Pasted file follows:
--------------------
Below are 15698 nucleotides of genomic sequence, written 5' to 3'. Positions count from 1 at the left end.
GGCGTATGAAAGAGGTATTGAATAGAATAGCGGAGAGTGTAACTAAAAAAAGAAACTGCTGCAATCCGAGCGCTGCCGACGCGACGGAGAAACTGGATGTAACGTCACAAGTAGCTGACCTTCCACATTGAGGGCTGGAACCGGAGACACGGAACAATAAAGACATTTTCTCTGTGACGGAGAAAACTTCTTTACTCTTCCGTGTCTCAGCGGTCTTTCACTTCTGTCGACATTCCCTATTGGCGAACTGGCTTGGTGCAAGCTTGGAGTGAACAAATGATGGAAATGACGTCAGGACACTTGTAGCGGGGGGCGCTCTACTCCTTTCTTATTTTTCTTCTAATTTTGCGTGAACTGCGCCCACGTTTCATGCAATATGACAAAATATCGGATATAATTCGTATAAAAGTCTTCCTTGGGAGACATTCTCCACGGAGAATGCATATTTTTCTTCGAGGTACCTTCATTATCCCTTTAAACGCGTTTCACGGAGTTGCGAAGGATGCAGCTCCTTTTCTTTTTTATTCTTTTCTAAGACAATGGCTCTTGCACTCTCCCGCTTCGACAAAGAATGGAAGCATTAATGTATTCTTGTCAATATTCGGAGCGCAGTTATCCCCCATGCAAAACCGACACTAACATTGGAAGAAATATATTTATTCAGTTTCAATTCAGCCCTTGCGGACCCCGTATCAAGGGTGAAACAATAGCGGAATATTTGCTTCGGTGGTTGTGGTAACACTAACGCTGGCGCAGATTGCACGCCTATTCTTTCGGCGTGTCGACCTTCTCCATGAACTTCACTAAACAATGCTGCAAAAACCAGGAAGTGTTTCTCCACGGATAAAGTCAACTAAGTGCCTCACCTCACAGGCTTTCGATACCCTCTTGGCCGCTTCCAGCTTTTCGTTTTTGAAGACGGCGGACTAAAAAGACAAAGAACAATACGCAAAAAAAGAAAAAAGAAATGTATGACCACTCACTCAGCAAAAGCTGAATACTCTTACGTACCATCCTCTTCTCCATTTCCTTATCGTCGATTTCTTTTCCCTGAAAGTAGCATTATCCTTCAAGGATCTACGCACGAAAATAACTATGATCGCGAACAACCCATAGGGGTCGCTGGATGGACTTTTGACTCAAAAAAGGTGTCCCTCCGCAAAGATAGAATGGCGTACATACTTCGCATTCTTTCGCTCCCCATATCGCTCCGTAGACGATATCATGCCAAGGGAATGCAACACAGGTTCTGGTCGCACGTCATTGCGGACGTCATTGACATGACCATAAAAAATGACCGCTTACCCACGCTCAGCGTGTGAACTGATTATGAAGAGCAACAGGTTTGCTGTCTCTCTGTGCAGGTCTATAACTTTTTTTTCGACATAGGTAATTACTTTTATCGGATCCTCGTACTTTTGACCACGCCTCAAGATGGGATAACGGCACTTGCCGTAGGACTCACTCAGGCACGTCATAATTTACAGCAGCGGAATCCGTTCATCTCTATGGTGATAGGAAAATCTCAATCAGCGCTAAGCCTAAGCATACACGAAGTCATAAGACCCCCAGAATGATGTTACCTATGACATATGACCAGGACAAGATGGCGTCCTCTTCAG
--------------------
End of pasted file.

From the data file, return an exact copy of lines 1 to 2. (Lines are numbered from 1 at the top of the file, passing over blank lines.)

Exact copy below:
Below are 15698 nucleotides of genomic sequence, written 5' to 3'. Positions count from 1 at the left end.
GGCGTATGAAAGAGGTATTGAATAGAATAGCGGAGAGTGTAACTAAAAAAAGAAACTGCTGCAATCCGAGCGCTGCCGACGCGACGGAGAAACTGGATGTAACGTCACAAGTAGCTGACCTTCCACATTGAGGGCTGGAACCGGAGACACGGAACAATAAAGACATTTTCTCTGTGACGGAGAAAACTTCTTTACTCTTCCGTGTCTCAGCGGTCTTTCACTTCTGTCGACATTCCCTATTGGCGAACTGGCTTGGTGCAAGCTTGGAGTGAACAAATGATGGAAATGACGTCAGGACACTTGTAGCGGGGGGCGCTCTACTCCTTTCTTATTTTTCTTCTAATTTTGCGTGAACTGCGCCCACGTTTCATGCAATATGACAAAATATCGGATATAATTCGTATAAAAGTCTTCCTTGGGAGACATTCTCCACGGAGAATGCATATTTTTCTTCGAGGTACCTTCATTATCCCTTTAAACGCGTTTCACGGAGTTGCGAAGGATGCAGCTCCTTTTCTTTTTTATTCTTTTCTAAGACAATGGCTCTTGCACTCTCCCGCTTCGACAAAGAATGGAAGCATTAATGTATTCTTGTCAATATTCGGAGCGCAGTTATCCCCCATGCAAAACCGACACTAACATTGGAAGAAATATATTTATTCAGTTTCAATTCAGCCCTTGCGGACCCCGTATCAAGGGTGAAACAATAGCGGAATATTTGCTTCGGTGGTTGTGGTAACACTAACGCTGGCGCAGATTGCACGCCTATTCTTTCGGCGTGTCGACCTTCTCCATGAACTTCACTAAACAATGCTGCAAAAACCAGGAAGTGTTTCTCCACGGATAAAGTCAACTAAGTGCCTCACCTCACAGGCTTTCGATACCCTCTTGGCCGCTTCCAGCTTTTCGTTTTTGAAGACGGCGGACTAAAAAGACAAAGAACAATACGCAAAAAAAGAAAAAAGAAATGTATGACCACTCACTCAGCAAAAGCTGAATACTCTTACGTACCATCCTCTTCTCCATTTCCTTATCGTCGATTTCTTTTCCCTGAAAGTAGCATTATCCTTCAAGGATCTACGCACGAAAATAACTATGATCGCGAACAACCCATAGGGGTCGCTGGATGGACTTTTGACTCAAAAAAGGTGTCCCTCCGCAAAGATAGAATGGCGTACATACTTCGCATTCTTTCGCTCCCCATATCGCTCCGTAGACGATATCATGCCAAGGGAATGCAACACAGGTTCTGGTCGCACGTCATTGCGGACGTCATTGACATGACCATAAAAAATGACCGCTTACCCACGCTCAGCGTGTGAACTGATTATGAAGAGCAACAGGTTTGCTGTCTCTCTGTGCAGGTCTATAACTTTTTTTTCGACATAGGTAATTACTTTTATCGGATCCTCGTACTTTTGACCACGCCTCAAGATGGGATAACGGCACTTGCCGTAGGACTCACTCAGGCACGTCATAATTTACAGCAGCGGAATCCGTTCATCTCTATGGTGATAGGAAAATCTCAATCAGCGCTAAGCCTAAGCATACACGAAGTCATAAGACCCCCAGAATGATGTTACCTATGACATATGACCAGGACAAGATGGCGTCCTCTTCAG